NFL Crisis Management

The NFL has had a myriad of crises in the last few years. When I was asked to pick a crisis to talk about, there were almost too many football crises to choose from, from Michael Vick’s dogfighting scandal, to Ray Rice’s domestic abuse video, to Adrian Peterson’s child abuse, to “DeflateGate”,  and even the Washington Redskins insistence on keeping their racist and bigoted team name and mascot. However, the most prevalent crisis in the NFL is what continues to plague them today, and will for the foreseeable future, player concussions.

It is not necessarily surprising that gigantic men who collide with each other constantly over an almost 3 hour period are going to suffer from some head injuries, well, unless you are making public statements from the NFL that is, as Paul Tagliabue, former NFL Commissioner, recently “Concussions is one of these pack journalism issues, frankly… the number is relatively small.  The problem is, it is a journalistic issue.” Although this is just one, it is representative of a larger pattern of the NFL’s attitude on this issue. This is a great example of poor crisis management. As the NFL in this case does not address the severity of the problem that they are presented and makes the media their enemy, something that can never be to your advantage through the lens of PR. The NFL refuses to take responsibility for this issue, dismisses it as journalistic fear mongering, which ultimately reflects on a lack of sympathy and empathy for players whose future health and well-being is at stake.

Ideally, in this situation the NFL makes a general statement including their desire to keep the game safe and that they will conduct a scientific investigation on the prevalence of concussions in the NFL and any possible ways to reduce them. However, the NFL did not do this, and instead covered up the health dangers for their players. When a crisis occurs, it is always important to come at your audience with a sense of regret, sympathy, and empathy. However, the NFL blatantly disregards this and instead chose to come at the situation with a sense of pretentious, hostile apathy. This attitude has been compared to the way that cigarette companies ignored and disregarded the links between cigarettes and cancer (Dabscheck, 2014).

However, after this information had come to light, the NFL conceded that although concussions may occur rather frequently, that they were not serious, despite mountains of scientific and medical research that completely contradicted those claims, ” These consequences can include motor, cognitive, and behavioural impairment sometimes associated with the development of chronic traumatic encephalopathy (CTE)” (Nierengarten, 2011)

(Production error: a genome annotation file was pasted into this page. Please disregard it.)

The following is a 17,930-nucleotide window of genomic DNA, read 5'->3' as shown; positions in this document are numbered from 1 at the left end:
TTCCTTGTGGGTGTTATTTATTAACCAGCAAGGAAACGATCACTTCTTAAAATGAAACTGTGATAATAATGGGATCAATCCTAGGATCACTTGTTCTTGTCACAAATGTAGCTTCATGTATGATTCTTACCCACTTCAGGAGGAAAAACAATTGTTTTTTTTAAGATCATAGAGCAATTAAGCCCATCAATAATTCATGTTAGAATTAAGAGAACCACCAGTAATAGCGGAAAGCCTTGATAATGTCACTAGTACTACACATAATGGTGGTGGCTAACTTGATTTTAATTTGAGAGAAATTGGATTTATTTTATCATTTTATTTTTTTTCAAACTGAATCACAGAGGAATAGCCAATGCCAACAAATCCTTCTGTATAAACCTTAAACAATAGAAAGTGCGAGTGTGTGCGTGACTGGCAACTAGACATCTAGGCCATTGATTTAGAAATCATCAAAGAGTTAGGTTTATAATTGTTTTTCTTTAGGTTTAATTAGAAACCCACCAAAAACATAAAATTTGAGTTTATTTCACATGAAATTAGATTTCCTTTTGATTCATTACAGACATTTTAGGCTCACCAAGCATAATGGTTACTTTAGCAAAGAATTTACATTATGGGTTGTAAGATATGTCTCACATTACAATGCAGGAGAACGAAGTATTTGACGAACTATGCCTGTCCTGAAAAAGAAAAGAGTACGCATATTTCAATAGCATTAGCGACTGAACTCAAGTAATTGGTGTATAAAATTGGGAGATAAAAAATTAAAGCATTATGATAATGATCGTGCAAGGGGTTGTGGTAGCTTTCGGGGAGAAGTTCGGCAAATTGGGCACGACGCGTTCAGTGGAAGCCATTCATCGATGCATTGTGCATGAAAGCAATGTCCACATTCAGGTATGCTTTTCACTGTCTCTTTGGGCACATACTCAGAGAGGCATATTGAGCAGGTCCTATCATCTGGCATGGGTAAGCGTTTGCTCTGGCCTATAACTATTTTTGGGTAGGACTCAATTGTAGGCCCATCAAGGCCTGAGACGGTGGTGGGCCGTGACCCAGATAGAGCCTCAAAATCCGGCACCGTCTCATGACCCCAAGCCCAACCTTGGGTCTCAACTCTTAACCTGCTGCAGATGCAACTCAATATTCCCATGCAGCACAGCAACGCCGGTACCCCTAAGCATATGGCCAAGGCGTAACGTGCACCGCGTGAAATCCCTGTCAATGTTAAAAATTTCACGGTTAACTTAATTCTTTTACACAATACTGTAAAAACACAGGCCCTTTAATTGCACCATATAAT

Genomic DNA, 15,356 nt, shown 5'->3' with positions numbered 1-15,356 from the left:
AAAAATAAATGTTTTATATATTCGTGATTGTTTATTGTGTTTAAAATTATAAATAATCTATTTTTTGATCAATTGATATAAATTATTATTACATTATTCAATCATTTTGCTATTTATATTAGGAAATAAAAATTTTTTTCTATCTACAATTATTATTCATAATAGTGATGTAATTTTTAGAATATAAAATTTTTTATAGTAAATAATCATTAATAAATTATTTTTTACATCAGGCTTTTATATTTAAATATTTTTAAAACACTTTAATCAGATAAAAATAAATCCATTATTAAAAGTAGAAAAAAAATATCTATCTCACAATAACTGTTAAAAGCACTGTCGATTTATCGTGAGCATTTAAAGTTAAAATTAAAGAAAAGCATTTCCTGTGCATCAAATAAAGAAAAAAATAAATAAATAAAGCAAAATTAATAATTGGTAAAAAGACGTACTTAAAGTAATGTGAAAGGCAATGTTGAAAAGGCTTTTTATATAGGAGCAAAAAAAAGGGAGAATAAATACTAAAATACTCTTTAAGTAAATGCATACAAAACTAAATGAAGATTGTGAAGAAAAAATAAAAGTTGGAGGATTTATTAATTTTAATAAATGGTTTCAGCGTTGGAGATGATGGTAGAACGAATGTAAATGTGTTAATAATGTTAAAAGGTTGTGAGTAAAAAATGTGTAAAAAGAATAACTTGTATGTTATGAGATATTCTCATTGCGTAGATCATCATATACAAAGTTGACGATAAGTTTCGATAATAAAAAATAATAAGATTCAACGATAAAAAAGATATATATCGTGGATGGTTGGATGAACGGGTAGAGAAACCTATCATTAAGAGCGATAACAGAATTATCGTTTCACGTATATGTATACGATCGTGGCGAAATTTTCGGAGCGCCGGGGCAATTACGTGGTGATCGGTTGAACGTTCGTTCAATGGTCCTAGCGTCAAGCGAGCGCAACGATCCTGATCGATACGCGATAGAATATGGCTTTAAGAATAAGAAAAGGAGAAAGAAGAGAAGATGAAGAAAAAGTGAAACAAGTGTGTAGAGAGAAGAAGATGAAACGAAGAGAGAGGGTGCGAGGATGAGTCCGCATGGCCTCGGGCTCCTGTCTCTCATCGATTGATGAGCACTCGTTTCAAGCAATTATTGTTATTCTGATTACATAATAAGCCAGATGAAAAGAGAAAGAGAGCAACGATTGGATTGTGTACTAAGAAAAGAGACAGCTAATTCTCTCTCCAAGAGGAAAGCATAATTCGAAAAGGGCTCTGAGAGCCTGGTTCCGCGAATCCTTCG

So to recap, so far the NFL has shown an almost amazing disregard for the media, demonizing them and accusing them of fear-mongering, showing what was earlier described as a pretentious, hostile apathy. It appears as though the PR team for the NFL looked at a how-to guide for crisis management, and decided to do everything the opposite. When ESPN approached them with the intent to be their ally in this case(after all they have a lot of stake in the continued success of the NFL) the NFL refused to comment and was quoted several times during the outbreak and development of this story with poor statements like, “no comment,” or “we will not have any comments today” do almost only harm. (Marketing Communications Collective) Refusing to talk about the situation only makes the audience more suspicious and distrustful of the brand.

It is almost hard to call this a case of poor crisis management, because one has to reasonably ask the question; did the NFL even attempt to manage this crisis?


Dabscheck, B. (2014). League of denial: The NFL, concussions and the battle for the truth. Labour & Industry: A Journal of the Social and Economic Relations of Work, 24(2), 161-163. doi:10.1080/10301763.2014.91579

Marketing Communications Collective. (September 10, 2014). Crisis management, nfl style.

Nierengarten, M. B. (2011). Neurologists weigh in on sports-related concussions. Lancet Neurology, 10(4), 302-303. doi:10.1016/S1474-4422(11)70058-8

NFL Crisis Management

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